The sanitation business leaving nothing to waste

A circular approach to processing waste is not only providing good sanitation in fast-growing cities, it’s yielding positive results for the planet too.

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Worldwide, two billion people still lack access to basic sanitation services such as toilets or latrines. In many emerging economies, inadequate sanitation in urban areas is a significant and growing challenge. Informal urban settlements or slums are undergoing rapid population growth, but these areas often lack formal waste management systems and sanitation networks.

Inadequate sanitation not only has severe health implications for populations but also has knock-on effects on the economy. This is the case in Kenya, where research estimates that the country loses 1-2 per cent of its GDP every year due to poor sanitation.

It can have negative environmental impacts too. Waste which is left out and not safely treated releases noxious greenhouse gases.

One business tackling these challenges head-on is Sanergy. In Kenya, Sanergy is helping to clean up fast-growing urban areas by providing vital sanitation and organic waste management services for hundreds of thousands of people in Nairobi.

Sanergy builds affordable sanitation products such as toilets specifically for informal settlements, which it franchises to community members to serve all residents. The company collects the sanitation waste and other organic waste generated by restaurants, open air markets and agricultural pack houses – around 40,000 tonnes of it each year –  and takes it to their plant for processing.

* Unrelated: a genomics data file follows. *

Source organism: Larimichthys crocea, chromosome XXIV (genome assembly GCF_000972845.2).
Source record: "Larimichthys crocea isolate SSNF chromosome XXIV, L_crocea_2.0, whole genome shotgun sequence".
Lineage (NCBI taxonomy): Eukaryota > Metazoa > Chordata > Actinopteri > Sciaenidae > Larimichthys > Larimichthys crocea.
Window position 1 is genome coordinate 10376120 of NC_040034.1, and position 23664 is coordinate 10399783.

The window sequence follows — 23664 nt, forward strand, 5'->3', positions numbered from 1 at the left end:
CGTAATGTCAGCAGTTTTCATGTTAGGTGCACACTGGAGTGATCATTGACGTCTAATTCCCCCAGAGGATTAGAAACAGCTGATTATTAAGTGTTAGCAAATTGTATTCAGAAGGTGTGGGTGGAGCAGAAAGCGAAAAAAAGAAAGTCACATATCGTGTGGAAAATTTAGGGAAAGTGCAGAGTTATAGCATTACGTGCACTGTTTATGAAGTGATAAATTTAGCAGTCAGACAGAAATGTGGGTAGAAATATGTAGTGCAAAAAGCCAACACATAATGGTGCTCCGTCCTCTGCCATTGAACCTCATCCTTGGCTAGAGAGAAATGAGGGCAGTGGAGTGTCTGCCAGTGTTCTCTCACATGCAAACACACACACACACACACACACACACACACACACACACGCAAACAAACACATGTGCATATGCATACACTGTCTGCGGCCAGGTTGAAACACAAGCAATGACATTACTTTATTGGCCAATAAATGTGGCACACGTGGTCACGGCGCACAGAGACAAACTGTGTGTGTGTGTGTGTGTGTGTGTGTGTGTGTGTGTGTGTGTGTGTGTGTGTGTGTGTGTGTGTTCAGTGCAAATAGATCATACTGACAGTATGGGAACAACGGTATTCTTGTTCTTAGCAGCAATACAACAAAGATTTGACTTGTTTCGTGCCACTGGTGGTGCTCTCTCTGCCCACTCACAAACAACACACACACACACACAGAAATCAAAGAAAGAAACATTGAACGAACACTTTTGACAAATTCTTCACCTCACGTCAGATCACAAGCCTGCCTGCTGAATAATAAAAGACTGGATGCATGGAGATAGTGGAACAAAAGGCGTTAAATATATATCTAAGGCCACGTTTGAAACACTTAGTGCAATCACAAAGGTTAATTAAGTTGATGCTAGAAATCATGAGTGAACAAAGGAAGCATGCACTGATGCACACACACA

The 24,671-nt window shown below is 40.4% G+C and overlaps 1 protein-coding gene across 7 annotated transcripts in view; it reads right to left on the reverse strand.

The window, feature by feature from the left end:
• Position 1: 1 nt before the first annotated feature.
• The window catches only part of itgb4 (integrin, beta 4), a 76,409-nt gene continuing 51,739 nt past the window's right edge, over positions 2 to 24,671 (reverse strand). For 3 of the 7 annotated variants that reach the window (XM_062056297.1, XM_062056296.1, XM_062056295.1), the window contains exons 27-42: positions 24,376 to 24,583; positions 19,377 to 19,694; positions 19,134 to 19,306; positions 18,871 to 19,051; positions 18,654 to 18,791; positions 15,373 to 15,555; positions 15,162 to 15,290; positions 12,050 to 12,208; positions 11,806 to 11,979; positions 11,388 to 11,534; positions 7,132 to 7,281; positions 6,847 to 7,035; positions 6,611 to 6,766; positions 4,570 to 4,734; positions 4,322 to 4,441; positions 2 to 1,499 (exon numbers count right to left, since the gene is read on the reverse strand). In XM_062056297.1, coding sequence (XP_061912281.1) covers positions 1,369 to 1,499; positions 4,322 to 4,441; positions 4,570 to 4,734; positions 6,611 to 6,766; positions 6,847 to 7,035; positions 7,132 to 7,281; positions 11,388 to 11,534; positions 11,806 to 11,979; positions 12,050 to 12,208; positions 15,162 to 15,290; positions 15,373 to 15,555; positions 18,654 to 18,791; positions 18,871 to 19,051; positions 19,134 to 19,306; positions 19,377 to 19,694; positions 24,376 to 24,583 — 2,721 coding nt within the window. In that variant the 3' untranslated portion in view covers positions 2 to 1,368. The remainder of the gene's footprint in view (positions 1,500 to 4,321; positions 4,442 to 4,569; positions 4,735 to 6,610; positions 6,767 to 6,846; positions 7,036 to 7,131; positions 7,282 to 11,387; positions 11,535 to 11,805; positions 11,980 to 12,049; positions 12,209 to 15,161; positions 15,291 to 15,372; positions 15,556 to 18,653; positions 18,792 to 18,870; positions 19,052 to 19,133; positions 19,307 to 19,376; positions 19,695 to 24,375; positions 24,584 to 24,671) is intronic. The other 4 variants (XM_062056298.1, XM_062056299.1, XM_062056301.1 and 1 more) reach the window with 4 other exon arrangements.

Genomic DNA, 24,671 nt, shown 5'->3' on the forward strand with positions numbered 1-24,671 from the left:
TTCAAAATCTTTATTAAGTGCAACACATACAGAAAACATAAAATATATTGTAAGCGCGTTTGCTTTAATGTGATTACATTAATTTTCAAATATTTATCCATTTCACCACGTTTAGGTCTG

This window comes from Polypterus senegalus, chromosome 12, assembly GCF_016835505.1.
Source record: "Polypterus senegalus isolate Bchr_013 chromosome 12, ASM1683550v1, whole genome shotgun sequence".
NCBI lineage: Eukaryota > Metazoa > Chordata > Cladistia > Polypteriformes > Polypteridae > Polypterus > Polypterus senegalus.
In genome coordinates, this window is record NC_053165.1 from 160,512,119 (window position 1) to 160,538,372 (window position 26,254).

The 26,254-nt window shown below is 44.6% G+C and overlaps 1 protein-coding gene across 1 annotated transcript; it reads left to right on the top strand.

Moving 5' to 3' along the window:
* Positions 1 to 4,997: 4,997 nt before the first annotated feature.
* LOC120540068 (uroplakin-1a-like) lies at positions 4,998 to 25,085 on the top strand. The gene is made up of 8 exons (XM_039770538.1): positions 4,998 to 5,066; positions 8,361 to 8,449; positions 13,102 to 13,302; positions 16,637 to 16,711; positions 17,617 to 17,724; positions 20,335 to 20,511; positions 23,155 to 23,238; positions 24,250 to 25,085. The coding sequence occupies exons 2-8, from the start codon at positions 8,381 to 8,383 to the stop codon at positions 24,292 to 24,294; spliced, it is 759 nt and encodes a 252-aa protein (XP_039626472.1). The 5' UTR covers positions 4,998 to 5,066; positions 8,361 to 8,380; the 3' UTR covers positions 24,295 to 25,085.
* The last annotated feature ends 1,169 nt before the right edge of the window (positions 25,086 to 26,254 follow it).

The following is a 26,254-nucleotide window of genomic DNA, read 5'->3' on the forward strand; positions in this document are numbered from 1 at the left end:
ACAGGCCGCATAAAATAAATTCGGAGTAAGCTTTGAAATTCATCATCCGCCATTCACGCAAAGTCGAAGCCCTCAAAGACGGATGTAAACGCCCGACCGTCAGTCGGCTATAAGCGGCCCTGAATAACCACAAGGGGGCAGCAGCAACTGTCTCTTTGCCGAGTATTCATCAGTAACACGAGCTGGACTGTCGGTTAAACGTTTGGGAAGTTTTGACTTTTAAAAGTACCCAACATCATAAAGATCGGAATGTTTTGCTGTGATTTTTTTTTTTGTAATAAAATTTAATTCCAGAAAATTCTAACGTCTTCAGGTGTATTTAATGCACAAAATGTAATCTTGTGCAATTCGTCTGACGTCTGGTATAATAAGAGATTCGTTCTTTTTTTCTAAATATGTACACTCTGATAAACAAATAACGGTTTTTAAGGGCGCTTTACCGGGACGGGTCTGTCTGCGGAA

From there, Sanergy converts the waste into resources which can be used again, like animal feed, organic fertilizer and biofuels. Their organic fertilizer is now the largest produced by volume in East Africa. Sanergy sells these agricultural inputs to local farmers, which helps to address food security by improving yields, as well as increasing farmers’ incomes.

40,000

Sanergy process 40,000 tonnes of waste each year

“Sanergy is all about harnessing the power of the circular economy,” explains David Auerbach, co-Founder of Sanergy. “We collect waste, we process it, we produce fertilizer, which grows crops, which feed people, which produces more waste.

“The agricultural inputs that we’re producing are really important in the fight against climate change. Using organic fertilizer strengthens the soil, and when you’re experiencing increased flash floods and more erratic weather, having stronger soils is really important. Conversely, during periods of drought or drought-like weather, having these types of fertilizer to grow crops is vital too.

“Finally, through our whole business process we off-set a significant amount of carbon – from removing the waste, to creating a carbon-rich fertilizer that can be sequestered. In the next four years we estimate that we’re going to off-set about a million tonnes of carbon dioxide.”

1 million

Sanegry plan to off-set 1m tonnes of carbon

“As Greta Thunberg likes to say, there is no planet B. What we’re doing at Sanergy is important because we have a highly scalable approach. It is also highly replicable and it’s highly localised too.

“Most people think of waste as the thing that goes to the landfill, but we’re saying this is the feedstock which is going to be able to clean up the environment, nurture the economy and make sure people are living healthier lives too. We just need more of that thinking at a global level to be able to tackle the challenge of climate change.”

We invest in Sanergy through Novastar Ventures, a Nairobi-based venture capital firm which specialises in early-stage businesses in East Africa. Sanergy was recently shortlisted as a finalist for the inaugural Earthshot Prize, in the category ‘Build a waste-free world’. Find out more about the award

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